World's Largest Digital Camera to Research the Elusive Dark Matter, Dark Energy

The 3,200-megapixel LSST camera is ready to be transported to the Vera C. Rubin Observatory in Chile to help learn more about the universe and how dark matter and dark energy can affect it. Photo courtesy of Jacqueline Ramseyer Orrell/SLAC National Accelerator Laboratory/UPI

April 3 (UPI) — Scientists have high hopes for a large space camera.

The 3,200-megapixel Legacy Survey of Space and Time camera will reveal what has never been seen before and only existed in scientific theory — dark matter and dark energy.

The US Department of Energy's Office of Science has supported the development of the LSST camera to gain new insights into how natural forces shape the universe.

No instrument has captured evidence of dark matter, but it leaves its mark on the universe by gravitating to how galaxies spin, and is five times more abundant than visible matter. According to the DOE In announcing the launch of LSST.

Dark energy, likewise, exists only in a theory that drives the universe to continue expanding.

About 95% of the mass-energy in the universe is thought to be dark energy and dark matter, which provides theoretical explanations for why stars, planets, and galaxies work. Space.com.

Dark matter does not produce light or energy, making it invisible to existing technology. Scientists have only made educated guesses about what the building blocks of dark matter and dark energy are.

The LSST camera will be placed Vera C. Rubin Observatory Being built in a remote area in Chile. The observatory sits atop Cerro Bachon at 8,900 feet above sea level and has an unobstructed view of Earth's southern sky.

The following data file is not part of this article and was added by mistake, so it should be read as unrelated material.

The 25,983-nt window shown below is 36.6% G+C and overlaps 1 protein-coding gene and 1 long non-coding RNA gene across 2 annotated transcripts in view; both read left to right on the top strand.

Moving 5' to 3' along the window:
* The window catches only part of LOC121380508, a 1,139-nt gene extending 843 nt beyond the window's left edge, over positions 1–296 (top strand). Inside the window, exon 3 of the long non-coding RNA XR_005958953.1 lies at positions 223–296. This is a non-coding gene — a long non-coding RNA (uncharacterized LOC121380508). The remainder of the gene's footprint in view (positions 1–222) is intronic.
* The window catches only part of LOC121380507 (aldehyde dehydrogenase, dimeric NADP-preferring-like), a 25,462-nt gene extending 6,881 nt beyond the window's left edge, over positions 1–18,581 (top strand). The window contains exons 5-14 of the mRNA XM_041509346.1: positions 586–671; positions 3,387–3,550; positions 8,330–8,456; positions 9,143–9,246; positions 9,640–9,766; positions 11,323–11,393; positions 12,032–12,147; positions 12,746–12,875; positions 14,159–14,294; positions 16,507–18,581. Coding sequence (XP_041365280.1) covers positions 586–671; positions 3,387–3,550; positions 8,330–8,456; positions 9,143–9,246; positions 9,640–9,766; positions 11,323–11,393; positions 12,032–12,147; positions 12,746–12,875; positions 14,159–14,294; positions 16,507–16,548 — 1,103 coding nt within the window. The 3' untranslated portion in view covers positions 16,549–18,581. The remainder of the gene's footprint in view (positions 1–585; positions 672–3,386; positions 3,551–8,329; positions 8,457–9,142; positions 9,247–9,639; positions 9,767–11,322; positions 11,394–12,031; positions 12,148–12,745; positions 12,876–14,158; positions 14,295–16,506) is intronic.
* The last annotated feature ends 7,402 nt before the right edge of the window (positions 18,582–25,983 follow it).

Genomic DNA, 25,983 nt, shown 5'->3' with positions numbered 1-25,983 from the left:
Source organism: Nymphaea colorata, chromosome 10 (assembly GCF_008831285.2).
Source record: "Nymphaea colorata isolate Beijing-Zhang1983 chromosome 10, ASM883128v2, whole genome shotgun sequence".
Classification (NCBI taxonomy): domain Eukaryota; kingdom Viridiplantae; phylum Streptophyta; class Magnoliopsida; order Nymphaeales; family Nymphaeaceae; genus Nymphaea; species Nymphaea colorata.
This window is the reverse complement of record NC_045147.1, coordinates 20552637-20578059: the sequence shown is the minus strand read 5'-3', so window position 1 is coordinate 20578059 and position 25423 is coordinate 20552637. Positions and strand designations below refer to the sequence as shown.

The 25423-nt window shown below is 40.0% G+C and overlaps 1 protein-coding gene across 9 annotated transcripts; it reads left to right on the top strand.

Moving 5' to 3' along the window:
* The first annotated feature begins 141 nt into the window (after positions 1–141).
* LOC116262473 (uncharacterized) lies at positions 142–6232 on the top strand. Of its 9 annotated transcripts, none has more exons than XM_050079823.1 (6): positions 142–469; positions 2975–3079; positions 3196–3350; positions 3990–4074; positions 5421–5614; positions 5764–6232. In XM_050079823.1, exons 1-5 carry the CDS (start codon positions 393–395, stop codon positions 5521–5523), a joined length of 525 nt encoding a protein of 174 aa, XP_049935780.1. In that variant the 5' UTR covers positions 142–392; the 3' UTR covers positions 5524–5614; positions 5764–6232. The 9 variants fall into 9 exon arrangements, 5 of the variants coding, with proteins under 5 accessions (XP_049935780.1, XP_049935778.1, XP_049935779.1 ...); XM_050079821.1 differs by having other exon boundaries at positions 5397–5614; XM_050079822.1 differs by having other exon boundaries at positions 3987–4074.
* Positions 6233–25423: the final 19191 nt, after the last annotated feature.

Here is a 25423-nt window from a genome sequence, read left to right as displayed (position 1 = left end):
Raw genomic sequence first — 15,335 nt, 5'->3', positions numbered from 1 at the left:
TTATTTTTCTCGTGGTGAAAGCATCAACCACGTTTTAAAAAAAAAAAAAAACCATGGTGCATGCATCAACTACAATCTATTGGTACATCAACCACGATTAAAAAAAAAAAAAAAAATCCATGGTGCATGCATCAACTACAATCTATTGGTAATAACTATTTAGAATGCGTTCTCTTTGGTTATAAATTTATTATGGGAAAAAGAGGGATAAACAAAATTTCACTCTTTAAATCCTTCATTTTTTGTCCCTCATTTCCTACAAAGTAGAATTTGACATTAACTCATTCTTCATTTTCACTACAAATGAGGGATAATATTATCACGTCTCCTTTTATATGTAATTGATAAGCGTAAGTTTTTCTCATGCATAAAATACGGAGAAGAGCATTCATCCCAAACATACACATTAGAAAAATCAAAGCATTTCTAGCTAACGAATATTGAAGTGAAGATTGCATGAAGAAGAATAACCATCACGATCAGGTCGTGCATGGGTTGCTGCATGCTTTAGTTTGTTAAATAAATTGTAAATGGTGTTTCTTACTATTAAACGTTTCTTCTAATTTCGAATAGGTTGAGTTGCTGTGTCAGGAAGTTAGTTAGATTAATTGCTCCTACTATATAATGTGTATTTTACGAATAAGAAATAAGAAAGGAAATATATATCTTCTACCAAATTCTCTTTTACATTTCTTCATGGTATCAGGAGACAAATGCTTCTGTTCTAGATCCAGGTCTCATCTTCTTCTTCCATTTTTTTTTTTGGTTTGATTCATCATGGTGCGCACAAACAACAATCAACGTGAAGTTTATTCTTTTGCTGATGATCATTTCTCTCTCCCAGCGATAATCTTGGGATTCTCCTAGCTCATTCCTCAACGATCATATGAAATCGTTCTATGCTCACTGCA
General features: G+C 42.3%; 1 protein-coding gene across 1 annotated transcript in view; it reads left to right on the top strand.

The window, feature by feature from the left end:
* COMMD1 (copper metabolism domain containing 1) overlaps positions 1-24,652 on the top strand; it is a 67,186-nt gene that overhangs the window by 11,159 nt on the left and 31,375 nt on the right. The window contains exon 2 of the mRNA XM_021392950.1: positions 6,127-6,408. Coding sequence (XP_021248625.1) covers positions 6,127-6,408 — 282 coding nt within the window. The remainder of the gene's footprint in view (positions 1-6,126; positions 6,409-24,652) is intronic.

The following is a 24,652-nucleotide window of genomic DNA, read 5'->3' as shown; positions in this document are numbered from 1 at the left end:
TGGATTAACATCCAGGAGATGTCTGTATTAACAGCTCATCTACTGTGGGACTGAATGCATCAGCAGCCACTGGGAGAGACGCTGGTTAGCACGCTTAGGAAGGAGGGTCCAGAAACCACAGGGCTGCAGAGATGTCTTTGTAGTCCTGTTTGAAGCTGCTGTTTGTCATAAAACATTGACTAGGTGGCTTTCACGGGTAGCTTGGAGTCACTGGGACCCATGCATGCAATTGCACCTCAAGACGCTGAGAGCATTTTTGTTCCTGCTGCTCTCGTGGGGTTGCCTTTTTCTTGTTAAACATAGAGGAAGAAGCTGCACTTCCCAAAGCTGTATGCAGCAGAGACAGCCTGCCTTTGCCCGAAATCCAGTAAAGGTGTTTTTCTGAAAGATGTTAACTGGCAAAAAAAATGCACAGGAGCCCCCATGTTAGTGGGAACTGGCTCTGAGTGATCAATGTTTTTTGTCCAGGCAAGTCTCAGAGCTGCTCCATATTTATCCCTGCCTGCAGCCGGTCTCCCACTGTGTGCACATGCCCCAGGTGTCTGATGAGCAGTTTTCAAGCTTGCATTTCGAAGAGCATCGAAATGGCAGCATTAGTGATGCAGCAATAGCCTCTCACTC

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The camera weighs 3 tons, is the largest camera ever made for astronomy, and uses the highest resolution camera ever, at 3,200 megapixels.

The camera has three very large lenses, the largest of which is over 5 feet in diameter. Each lens is open for 15 seconds, and you can photograph the scene and change lenses in five seconds before taking the next photo.

The camera has six special filters that scientists need to analyze different types of light, including near-infrared, ultraviolet and visible light, to obtain different types of photographic data.

The ultra-high-resolution camera takes photos so detailed that a golf ball can be detected from 15 miles away, while capturing an area of ​​the night sky seven times wider than the full moon.

Two decades of development have gone into designing and building a camera that can take pictures of billions of galaxies and about 37 billion celestial bodies. Scientists will use the camera to create the largest photographic catalog of existing data.

DOE's scientists SLAC National Accelerator Laboratory Led to the development of the camera and helped transport it to Rubin's laboratory in Chile.

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